With all the fresh produce available during the spring and summer, it’s a great time to get your diet in shape. Good nutrition supports all the summer activities you love, from hiking and swimming to just sitting outside sipping coffee. Just don’t forget to get plenty of omega-3 fatty acids to support your heart and brain!

If you’re not getting fish regularly in your diet (and possibly for good reason, from concerns about price, mercury and other contaminants, sustainability, or just local freshness and availability) make sure you’re getting some omega-3s with a supplement like Deep Ocean Krill Oil. It’s sustainably harvested from pure ocean waters from one of the most abundant and quickly replenished food sources: krill! And in addition to being free of contaminants and a sustainable choice, it’s easier to digest than fish oil, so you get better nutrient absorption and fewer gastrointestinal troubles (including fishy burps).

Omega-3 fatty acids help the body fight inflammation, support heart health, helps support and protect the brain, supports joints, eyes, and may even naturally support mood.

Deep Ocean Krill Oil has Astaxanthin. As a powerful antioxidant, Astaxanthin helps keep krill oil fresh, so no additives/preservatives are required. It also helps support stomach health.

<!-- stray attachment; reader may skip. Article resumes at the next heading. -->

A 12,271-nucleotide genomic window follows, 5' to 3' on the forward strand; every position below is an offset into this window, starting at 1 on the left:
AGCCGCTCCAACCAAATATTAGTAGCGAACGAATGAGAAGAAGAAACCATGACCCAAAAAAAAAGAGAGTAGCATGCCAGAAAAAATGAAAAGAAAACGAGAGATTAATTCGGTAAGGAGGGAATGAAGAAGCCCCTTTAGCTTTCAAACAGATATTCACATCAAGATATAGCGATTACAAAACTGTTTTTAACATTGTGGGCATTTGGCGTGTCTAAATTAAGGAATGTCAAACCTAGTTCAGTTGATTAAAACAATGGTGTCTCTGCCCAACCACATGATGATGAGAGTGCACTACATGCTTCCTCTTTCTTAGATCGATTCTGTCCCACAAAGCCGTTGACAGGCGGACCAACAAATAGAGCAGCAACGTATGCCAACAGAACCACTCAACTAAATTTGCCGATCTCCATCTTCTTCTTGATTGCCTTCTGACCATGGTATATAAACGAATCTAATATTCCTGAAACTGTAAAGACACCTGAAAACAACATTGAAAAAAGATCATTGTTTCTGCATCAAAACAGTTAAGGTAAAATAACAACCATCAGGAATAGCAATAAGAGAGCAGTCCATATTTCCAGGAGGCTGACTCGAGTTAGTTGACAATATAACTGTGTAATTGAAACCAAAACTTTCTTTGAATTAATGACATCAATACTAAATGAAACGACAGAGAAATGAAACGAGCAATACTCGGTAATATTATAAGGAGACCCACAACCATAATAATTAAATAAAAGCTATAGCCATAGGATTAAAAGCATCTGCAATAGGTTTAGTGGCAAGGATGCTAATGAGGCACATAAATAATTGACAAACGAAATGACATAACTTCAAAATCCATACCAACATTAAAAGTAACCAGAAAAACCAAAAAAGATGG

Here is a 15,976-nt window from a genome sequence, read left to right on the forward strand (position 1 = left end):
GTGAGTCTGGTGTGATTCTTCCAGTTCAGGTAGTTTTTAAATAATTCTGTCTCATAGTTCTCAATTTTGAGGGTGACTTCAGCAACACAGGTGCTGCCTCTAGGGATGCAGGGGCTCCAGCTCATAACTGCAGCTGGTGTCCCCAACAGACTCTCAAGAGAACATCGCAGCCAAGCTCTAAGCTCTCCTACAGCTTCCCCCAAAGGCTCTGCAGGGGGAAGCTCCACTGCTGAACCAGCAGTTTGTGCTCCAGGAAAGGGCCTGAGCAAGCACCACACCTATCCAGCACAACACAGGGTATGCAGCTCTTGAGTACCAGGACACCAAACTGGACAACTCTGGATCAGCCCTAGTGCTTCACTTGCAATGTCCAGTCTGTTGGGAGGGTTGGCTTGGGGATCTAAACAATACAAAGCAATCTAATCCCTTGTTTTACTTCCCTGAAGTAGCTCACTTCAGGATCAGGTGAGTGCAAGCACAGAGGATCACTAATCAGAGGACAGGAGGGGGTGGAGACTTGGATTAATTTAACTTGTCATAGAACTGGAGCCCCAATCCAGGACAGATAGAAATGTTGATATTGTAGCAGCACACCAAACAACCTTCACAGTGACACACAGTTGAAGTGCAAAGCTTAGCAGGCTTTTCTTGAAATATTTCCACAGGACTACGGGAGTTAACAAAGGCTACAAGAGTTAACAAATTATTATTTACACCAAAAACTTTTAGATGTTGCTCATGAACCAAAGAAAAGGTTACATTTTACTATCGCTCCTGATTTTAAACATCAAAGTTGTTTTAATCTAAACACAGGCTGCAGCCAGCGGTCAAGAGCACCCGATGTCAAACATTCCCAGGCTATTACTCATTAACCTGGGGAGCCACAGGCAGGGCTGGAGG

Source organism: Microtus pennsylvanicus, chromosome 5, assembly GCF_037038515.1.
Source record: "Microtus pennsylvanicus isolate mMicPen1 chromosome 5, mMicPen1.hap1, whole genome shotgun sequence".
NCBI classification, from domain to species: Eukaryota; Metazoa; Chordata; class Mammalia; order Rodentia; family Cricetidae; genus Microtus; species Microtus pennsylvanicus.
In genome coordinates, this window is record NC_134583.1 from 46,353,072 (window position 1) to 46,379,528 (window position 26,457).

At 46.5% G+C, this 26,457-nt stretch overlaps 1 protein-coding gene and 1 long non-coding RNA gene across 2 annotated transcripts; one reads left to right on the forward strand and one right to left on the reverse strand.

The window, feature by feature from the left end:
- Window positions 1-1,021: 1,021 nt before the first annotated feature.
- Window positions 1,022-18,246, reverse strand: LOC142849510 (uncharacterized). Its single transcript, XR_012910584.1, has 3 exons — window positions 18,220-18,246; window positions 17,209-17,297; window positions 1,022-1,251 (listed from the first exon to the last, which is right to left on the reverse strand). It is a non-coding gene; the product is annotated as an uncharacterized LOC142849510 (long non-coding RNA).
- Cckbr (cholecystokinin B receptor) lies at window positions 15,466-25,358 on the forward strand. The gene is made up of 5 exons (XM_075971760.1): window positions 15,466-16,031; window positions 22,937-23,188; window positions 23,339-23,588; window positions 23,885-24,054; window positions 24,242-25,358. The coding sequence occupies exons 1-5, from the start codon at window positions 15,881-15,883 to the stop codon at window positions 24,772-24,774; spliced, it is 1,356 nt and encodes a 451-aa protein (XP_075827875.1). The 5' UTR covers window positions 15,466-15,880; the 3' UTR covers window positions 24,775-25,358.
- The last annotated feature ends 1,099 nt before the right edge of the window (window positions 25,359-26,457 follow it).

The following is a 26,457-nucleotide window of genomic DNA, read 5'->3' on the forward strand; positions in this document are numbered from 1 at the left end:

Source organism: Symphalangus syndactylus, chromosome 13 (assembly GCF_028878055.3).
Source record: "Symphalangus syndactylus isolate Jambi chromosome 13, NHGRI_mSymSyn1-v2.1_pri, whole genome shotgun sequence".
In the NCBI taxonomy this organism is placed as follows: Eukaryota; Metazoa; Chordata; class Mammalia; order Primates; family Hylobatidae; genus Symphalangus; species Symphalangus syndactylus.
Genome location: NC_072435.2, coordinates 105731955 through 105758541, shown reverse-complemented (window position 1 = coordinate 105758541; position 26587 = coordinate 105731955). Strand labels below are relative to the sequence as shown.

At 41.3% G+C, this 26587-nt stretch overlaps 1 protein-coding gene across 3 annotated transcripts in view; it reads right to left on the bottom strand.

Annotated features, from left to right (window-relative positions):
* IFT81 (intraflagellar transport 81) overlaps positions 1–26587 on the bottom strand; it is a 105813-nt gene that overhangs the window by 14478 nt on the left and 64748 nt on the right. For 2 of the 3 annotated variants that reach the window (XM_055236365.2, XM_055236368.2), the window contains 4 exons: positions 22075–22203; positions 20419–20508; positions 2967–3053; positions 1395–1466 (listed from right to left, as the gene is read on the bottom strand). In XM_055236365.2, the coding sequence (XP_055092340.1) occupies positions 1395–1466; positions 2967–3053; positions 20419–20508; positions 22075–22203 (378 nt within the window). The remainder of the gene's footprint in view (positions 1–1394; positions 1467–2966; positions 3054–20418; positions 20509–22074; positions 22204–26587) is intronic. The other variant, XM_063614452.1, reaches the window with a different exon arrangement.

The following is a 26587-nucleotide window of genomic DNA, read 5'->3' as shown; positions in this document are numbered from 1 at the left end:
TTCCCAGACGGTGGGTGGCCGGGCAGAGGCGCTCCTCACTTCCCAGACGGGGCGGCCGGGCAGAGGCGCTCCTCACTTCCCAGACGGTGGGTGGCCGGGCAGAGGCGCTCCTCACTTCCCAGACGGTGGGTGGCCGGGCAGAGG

Help support your body head to toe for going out and about this summer, or just get support for while you relax. Either way, make sure krill oil is in your diet everyday with Deep Ocean Krill Oil. A daily supplement is a safety net to ensure the nutrients you need are in your diet everyday from a quality source.

Share your thoughts in the comments:


For years now, America’s lead problem has dominated headlines. Flint, MI, has had spot number one, but every city east of the Mississippi likely has a lead in water problem, as do many in the west. But research is indicating that lead might be a more widespread problem.

Guns and shooting ranges, for instance, are a good source of lead (especially if they’re poorly ventilated). Those who frequent shooting ranges are at a high risk for accumulating lead in their bodies thanks to the lead particles that come off every shot. Most people wouldn’t consider it a risk, but there have been incidents of lead poisoning related to gun range employees, as well as high lead blood levels among people who work with firearms.

One important factor here that shouldn’t be overlooked: the standard for blood levels of lead is getting better, which means that magic number is getting lower. So what constitutes a severe risk is a smaller amount, but experts on the effects of lead are saying that in some cases it may not be low enough.

Another unexpected source: food (especially fruit and vegetables) imported from developing countries with high levels of airborne pollution. They are covered with lead, and rumor is that elites in those countries are even avoiding them and finding food grown elsewhere.

And don’t forget the well-known sources: if you have an older house, have it inspected for lead paint and other fixtures with lead. If you like antiques, make sure they’re not covered in lead paint when you bring them into your home.